Monday, October 5, 2009

Superfly on Drugs


It should go without saying that Curtis Mayfield's achievement amounts to more than being sampled by Beyonce and writing "People Get Ready." In addition to his early work with the Impressions, he also recorded one of the best film soundtracks ever, 1972's Superfly, the sales of which outgrossed the film it was created for, and in the process forged a much-parodied and taken-for-granted genre, what might be called crime funk, duly parroted by every cop show in the '70s. But the original is a tight-knit work of genius, an entirely free-standing work. Back when I used to listen to albums all the way through, this was a favorite spin.

And I happened to notice something back then about two of the album's signature songs, and ostensibly its two main narrative guideposts (as far as I know--I've never seen the film): the insinuating, repetitive pitch of the "Pusherman," and the inevitable, chilling result of his ministrations, "Freddie's Dead." The sound clips may speak for themselves:



Freddie's Dead


Did you catch the identical three-note figure? It's an unmistakeable internal reference. Written in C, the figure would read like this:


The figure is phrased differently in each: In "Pusherman" it's manic, obsessive, unrelenting, shambling forward to land on either side of the beat.



While in the magisterial "Freddie" it slams down assertively on the downbeat (and yes, Mayfield's vocal adds another note on top):



The effectiveness of repurposing a musical motif this way should be self-evident, thematically and narratively: It links these two songs in our heads, and even points a finger of blame for Freddie's untimely end back to its source.

What I was curious to see, then, is whether or not Mayfield used this figure throughout the Superfly record. Well, that I discovered several examples is hardly slam-dunk evidence that Mayfield did this with any kind of intention, because that figure is a staple of blues, R&B, rock and roll--indeed, it's such an unremarkable series of notes, just a doodle on the pentatonic scale, that you can find it all over all kinds of music from nearly any time or place. Still, I wanted to see how it turned up--and I'm relatively persuaded that its frequent recurrence on the songs of Superfly represents the use of a leitmotif, either conscious or (more likely) unconscious. As most film scores are written in a compressed amount of time between the completion of shooting and the theatrical release date, it's likely that Mayfield simply found himself falling into a musical shorthand that happened to rotate, in part, around this three-note "drug motif."

In fact, it shows up in every song except the film's one love song, "Give Me Your Love," and it only just barely flares by in the guitar part of the bridge of the film's title song, "Superfly":



I would argue that one reason these songs don't use the "drug motif" is that they are the least germane to that subject. Though "Superfly" is a fine movie theme, I don't really feel Mayfield's heart is in this outright celebration of ghetto gangsta-dom; the love song is also fine but somewhat generic.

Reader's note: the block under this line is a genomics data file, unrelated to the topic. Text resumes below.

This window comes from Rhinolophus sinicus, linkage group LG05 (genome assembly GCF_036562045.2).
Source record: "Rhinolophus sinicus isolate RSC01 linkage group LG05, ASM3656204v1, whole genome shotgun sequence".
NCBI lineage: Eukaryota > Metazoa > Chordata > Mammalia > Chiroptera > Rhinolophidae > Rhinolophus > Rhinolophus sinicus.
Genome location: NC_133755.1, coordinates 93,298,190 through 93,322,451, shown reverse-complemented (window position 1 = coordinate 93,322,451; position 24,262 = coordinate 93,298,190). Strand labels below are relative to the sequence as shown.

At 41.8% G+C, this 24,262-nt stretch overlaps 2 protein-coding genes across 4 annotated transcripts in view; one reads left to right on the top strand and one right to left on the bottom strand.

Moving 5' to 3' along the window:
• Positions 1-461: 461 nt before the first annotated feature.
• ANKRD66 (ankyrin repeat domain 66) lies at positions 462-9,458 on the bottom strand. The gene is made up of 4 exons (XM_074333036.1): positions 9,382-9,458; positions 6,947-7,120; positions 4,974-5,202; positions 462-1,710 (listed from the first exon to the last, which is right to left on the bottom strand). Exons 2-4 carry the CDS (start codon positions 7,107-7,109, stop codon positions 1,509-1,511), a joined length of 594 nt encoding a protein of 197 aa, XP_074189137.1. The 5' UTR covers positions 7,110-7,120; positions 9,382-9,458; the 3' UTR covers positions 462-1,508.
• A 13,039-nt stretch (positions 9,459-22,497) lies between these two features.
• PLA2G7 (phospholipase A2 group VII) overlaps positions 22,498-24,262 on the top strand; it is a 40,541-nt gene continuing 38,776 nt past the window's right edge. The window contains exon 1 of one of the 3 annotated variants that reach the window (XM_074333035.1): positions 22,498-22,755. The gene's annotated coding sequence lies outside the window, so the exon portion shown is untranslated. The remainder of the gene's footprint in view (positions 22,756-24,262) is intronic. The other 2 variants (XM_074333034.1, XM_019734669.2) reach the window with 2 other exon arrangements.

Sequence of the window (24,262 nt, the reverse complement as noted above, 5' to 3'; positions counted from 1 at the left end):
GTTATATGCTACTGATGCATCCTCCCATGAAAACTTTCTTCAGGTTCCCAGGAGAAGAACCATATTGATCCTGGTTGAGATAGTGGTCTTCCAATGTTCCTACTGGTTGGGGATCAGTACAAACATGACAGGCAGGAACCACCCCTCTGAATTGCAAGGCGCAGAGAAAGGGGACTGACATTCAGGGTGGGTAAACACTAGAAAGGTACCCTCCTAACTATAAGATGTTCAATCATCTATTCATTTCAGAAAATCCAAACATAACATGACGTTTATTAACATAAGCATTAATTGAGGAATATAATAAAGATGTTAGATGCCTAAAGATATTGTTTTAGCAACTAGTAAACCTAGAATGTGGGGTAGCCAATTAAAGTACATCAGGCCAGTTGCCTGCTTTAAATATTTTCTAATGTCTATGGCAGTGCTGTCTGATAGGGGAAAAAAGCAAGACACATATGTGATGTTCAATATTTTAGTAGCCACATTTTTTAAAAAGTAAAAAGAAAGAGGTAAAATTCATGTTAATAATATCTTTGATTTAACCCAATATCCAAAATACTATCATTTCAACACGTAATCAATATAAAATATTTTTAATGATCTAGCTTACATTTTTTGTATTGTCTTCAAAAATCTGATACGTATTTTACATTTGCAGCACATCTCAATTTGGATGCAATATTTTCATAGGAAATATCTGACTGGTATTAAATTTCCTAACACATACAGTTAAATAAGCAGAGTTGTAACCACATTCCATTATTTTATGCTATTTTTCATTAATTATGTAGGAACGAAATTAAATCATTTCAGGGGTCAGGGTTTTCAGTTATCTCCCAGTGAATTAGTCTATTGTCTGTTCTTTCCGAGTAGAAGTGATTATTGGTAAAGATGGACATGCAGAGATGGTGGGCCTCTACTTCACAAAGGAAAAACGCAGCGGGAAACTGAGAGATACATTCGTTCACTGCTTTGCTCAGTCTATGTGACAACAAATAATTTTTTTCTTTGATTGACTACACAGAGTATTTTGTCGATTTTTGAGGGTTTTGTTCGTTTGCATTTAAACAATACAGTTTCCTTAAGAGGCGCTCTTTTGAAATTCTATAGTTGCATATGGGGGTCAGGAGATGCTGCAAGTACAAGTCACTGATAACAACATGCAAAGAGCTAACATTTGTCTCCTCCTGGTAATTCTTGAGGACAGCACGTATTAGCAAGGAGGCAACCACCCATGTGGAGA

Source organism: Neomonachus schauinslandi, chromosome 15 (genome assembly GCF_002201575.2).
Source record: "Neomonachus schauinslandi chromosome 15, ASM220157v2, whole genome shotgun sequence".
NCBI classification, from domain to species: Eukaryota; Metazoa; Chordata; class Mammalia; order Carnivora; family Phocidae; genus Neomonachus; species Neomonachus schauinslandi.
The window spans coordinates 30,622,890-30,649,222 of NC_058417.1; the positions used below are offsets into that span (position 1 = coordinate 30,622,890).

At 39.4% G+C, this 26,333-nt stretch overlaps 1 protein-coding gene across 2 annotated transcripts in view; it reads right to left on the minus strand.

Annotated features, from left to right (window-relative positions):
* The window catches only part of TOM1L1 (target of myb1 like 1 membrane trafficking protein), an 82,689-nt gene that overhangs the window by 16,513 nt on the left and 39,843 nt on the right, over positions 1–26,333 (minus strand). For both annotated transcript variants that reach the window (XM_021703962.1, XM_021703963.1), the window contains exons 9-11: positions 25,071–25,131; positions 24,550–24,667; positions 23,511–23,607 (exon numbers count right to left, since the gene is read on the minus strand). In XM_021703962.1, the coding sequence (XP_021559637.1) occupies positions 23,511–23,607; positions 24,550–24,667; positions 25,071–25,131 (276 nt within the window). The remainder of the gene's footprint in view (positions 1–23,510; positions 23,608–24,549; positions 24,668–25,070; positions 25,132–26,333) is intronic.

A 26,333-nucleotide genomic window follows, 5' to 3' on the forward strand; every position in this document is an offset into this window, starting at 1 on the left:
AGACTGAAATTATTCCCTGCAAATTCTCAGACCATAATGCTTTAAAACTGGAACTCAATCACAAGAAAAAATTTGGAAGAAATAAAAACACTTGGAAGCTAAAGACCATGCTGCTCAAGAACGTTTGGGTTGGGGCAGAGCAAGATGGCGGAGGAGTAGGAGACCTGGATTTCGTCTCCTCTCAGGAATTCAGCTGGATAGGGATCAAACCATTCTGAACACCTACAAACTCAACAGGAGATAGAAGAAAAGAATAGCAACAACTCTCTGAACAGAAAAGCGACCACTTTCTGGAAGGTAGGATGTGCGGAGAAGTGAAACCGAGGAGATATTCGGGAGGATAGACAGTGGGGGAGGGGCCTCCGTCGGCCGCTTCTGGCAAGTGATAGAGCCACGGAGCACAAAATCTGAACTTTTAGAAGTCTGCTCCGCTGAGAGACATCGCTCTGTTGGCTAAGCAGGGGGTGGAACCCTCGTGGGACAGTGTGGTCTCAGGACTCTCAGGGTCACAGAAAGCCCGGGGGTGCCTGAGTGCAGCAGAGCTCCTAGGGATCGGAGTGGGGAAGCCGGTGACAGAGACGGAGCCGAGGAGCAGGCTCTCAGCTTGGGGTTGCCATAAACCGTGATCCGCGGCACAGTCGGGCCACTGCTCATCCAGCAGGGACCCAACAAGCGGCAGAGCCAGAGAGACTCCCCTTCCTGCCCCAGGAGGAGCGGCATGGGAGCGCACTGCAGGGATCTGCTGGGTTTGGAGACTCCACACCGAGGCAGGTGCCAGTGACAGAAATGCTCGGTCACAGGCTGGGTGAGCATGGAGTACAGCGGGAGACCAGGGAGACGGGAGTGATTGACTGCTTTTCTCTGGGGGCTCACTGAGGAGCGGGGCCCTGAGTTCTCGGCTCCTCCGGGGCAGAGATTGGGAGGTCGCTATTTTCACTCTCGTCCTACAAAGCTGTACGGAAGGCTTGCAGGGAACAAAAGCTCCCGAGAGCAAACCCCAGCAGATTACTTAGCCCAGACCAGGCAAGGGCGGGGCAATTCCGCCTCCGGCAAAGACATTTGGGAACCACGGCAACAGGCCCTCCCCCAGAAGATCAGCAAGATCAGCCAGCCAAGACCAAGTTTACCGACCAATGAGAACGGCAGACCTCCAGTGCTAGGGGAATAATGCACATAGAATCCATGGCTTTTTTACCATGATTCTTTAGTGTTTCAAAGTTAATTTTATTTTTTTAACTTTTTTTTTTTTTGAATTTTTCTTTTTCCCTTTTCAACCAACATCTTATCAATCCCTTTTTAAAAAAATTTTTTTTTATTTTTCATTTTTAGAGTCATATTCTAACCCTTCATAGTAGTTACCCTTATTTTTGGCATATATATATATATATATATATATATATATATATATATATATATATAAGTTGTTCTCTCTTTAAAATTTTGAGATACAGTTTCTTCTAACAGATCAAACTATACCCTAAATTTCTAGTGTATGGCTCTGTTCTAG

But it's in a series of moralizing songs about inner-city pressures and lives gone wrong that the three-note "drug motif" so prominent in "Pusherman" and "Freddie's Dead" turns up with a frequency that's hard to ignore.

Consider "Little Child (Runnin' Wild)." The bass line starts with a climbing elaboration of the figure:



And then the chorus hits the figure head-on:





Considerably sunnier is "No Thing On Me (Cocaine Song)," in which Mayfield uses the figure specifically to repudiate drugs, indeed with the words "the man can't put no thing on me":





And here, by using the Pusherman's motif, he makes it clear exactly which "man" he's talking about:



More troubled and hortatory is "Eddie, You Shoulda Known Better." As this is a more subjunctive, less assertive argument than "Freddie's Dead," the three-note figure is accordingly embedded a little more subtly. But it's still evident, and it accents some key lyrics:





The instrumental "Junkie Chase," strangely enough, doesn't seem to include the drug motif. But then there's "Think," arguably the still, quiet heart of Superfly--a mildly anguished yet sun-kissed instrumental ballad with a spindly, fluttery guitar figure that recalls "Little Wing." This, of course, is the piece the aforementioned Ms. Knowles so memorably collaborated with on her "Resentment," a song very far away in intent and tone from the blaxploitation-scape of Superfly--but then, a great instrumental piece is a house with multiple entrances. In its original context, "Think" swims along meditatively, soberly, transcending the struggles of the rest of the record.

As such, it wouldn't be surprising if the three-note drug motif was missing. But in fact, though it's subtle, it's definitely there, and as a penultimate cadence, like the comma before an amen:



You can find clusters of notes in common among infinite numbers of songs if you look and listen, and it usually doesn't mean a thing (if it ain't got that swing). But it's clear to me that the three-note drug motif, this resilient strand of the blues scale, went viral in the bloodstream of Superfly, and it's at least one reason the album is a natural high.

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